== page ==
Many pundits, including yours truly, have taken issue with Meredith Whitney’s bold prediction that on CBS’s 60 Minutes that “you could see 50 sizeable defaults, 50 to 100 sizable defaults, more” of municipal bonds that “will amount to hundreds of billions of dollars’ worth of defaults.”
We, the nay-sayers, have argued:
A. that her report lacked specificity;
B. that the historical default rate of municipalities has been exceptionally low;
C. that there is a significant contrast between a “cash flow-driven” crisis leading to a default versus a “long term structural issue” that can be addressed over the years by raising revenues (taxes, fees, levies), reducing expenditures, raising retirement ages, lowering benefits packages, etc.;
D. that municipalities and their politicians have significant economic reasons, let alone career risk, that drive their decision-making processes toward avoiding defaults other than as acts of last resort; and
E. that the “contagion effect” of municipal defaults is so feared by other municipalities that state and federal resources may well come to bear, if needed, to prevent the default of a prominent municipality and the outright chaos in the municipal bond market that would result from such a high-profile event.
To be clear, I am confident that a holder of a diversified basket of high-quality general obligation and essential revenue municipal bonds will avoid being subjected to defaults. In fact, I figured I’d leave this debate alone and attribute Whitney’s comments to a more salutary cause: Basically, she rightfully wanted to advise complacent investors that not all municipal bonds are created equally. Caveat emptor.
But then I read this comment in Monday’s New York Times from a fellow nay-sayer:
“I’ve seen a copy of the report, and frankly, I’ve seen better papers from graduate students in finance,” said Richard P. Larkin, director of credit analysis at Herbert J. Sims & Co., a municipal bond broker and underwriter. “It’s ludicrous, reckless and irresponsible, and it’s being done without any regard for the consequences.”
Wow — talk about taking off the gloves! And that got me to thinking, as heretical as it might sound: What if Meredith Whitney is technically correct? Believe me, she is no fool, and she certainly wouldn’t put the entirety of her reputation on the line by making such a bold call without some substance to back her assertions. In fact, she spent two years and countless hours researching this subject before publishing her report.
Well, truth be told, she may well be proven “technically” correct, albeit the magnitude of economic harm (i.e. interest payments not paid to bondholders) may be far less severe than initially feared. This boils down to your definition (and hers) of the term “default.”
Investors associate the term default with a sense of dread as they perceive that an issuer (a municipality, in this case) will fail to make an interest payment to its bondholders. “Uh-oh. This must mean that the municipality is broke and I might not get any of my money back” is what runs through an investor’s mind under this definition of default.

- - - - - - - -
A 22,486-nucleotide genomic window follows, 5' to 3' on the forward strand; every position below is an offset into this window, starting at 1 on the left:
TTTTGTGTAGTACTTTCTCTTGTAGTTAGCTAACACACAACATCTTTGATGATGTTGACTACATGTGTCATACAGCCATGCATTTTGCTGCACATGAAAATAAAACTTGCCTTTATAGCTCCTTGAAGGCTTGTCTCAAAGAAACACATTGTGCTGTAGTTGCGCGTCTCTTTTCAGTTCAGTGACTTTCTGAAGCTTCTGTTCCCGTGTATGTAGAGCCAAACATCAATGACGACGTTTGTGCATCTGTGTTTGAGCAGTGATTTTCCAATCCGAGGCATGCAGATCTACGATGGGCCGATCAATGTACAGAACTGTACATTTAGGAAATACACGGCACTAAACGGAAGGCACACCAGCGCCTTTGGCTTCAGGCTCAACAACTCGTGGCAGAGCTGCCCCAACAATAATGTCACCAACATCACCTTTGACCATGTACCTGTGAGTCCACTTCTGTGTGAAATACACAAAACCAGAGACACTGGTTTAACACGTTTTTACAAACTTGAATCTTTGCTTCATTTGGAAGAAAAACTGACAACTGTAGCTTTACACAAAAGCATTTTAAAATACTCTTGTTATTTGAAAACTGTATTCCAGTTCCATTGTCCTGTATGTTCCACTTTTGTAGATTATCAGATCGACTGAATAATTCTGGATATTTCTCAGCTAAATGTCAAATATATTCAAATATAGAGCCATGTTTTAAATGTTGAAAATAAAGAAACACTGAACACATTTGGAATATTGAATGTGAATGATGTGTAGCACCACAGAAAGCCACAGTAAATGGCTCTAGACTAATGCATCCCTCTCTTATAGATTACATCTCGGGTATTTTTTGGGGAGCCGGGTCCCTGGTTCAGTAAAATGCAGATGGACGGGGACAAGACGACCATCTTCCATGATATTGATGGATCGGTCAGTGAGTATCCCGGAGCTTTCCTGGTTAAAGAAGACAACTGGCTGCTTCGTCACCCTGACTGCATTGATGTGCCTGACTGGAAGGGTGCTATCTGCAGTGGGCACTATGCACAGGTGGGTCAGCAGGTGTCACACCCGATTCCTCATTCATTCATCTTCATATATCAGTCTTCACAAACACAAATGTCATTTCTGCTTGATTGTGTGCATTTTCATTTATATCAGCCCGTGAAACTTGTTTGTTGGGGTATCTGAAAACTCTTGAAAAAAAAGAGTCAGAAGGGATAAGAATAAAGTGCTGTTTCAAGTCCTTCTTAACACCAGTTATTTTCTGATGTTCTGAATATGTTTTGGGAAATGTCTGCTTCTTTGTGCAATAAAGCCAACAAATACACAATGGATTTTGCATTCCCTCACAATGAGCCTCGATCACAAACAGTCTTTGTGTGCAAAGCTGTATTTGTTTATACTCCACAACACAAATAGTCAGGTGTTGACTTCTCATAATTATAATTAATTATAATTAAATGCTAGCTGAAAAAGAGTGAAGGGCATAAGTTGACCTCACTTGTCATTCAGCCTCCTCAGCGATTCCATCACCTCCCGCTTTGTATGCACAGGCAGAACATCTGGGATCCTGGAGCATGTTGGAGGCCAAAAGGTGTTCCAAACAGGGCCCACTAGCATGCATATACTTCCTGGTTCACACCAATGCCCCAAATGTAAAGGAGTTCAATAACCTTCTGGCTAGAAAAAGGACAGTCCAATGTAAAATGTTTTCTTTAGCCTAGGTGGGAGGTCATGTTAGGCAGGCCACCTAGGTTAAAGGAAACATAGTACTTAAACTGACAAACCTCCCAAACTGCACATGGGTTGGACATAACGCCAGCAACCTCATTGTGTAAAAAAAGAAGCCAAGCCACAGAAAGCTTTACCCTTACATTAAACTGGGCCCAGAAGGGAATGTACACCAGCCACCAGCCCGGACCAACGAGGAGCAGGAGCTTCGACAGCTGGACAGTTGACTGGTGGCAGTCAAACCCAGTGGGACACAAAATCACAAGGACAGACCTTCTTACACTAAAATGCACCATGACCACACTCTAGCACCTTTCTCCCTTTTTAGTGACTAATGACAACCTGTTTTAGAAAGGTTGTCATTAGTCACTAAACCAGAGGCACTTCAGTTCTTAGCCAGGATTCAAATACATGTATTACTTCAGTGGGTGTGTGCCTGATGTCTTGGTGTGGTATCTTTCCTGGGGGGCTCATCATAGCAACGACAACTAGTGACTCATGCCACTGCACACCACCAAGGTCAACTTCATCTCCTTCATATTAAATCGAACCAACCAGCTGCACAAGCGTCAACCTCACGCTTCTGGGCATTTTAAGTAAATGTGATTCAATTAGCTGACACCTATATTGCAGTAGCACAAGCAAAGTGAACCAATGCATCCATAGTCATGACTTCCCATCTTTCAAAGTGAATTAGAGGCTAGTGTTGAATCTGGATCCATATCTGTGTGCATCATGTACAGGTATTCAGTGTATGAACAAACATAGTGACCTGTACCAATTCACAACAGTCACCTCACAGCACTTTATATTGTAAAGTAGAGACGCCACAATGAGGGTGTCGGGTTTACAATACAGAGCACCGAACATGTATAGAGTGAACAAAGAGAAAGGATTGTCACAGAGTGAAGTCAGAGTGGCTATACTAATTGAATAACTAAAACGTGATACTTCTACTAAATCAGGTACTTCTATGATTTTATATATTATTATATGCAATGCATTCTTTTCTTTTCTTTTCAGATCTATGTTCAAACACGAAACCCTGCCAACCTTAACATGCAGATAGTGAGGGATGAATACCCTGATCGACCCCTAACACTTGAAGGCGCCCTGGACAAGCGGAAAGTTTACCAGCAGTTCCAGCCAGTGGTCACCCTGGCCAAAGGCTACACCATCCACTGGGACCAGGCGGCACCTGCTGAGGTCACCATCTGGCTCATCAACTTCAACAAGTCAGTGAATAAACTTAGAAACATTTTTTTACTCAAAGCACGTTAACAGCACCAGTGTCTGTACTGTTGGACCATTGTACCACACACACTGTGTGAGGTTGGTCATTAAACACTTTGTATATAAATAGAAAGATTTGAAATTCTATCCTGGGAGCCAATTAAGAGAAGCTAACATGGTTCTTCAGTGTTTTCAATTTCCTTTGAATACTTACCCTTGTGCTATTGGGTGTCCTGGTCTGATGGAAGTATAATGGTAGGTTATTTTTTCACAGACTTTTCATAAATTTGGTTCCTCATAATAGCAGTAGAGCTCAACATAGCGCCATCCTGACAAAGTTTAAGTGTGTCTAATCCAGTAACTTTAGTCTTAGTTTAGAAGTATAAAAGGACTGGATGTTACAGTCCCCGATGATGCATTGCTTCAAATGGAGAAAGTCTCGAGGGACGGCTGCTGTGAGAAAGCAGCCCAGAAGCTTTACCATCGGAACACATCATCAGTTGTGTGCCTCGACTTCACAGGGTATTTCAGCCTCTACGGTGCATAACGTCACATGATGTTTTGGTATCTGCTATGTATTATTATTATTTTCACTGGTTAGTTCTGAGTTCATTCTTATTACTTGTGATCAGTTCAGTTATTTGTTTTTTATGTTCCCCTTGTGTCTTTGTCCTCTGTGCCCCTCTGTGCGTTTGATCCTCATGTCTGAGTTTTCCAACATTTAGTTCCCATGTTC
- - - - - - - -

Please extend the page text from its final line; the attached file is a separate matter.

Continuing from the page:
However, a “technical default” is triggered by a number of factors that have no immediate bearing on whether an investor will be paid interest income in a timely manner. A technical default simply means, under this definition, that the issuing municipality fails to meet its legal obligations according to the bond contract. Such a technical default does not necessarily impair the municipality’s ability to continue paying its interest obligation to bondholders. Examples of such technical defaults (which are also often called violations of loan covenants) include failing to maintain a certain level of capital (called reserves), failing to maintain a certain debt service coverage ratio; or failing to maintain a certain amount of short-term liquidity.
So who’s right? And can we, the nay-sayers, find a happy compromise with Meredith Whitney, despite Richard Larkin’s acerbic lashing? I think so.
It’s fair to say there are numerous small municipalities that issued non-rated bonds (these typically are not general obligation bonds nor essential revenue bonds) and whose financial conditions are clearly under stress. When a recession hits, municipalities have the unhappy coincidence of declining revenues (sales, income and property tax collections fall) and increasing costs (higher dependency for support and social services). Whitney certainly calls to attention this unfortunate set of economic realities. Even worse, as these smaller, local municipalities face the task of formulating a balanced budget for fiscal 2012 (which starts July 1, 2011), they will be receiving less, if any, state revenue support. We may indeed be hearing about a number of “technical” defaults as we approach mid-year.
But for Whitney to paint the idiosyncratic universe of 90,000 municipal bond issues with a wide homogenous brush and claim there is a systemic crisis seems to be an exaggeration.
The bottom line: If you have done your homework, and if you own bonds whose credit qualities, structures and priorities in the credit stack can weather a severe economic downturn, you have nothing to worry about.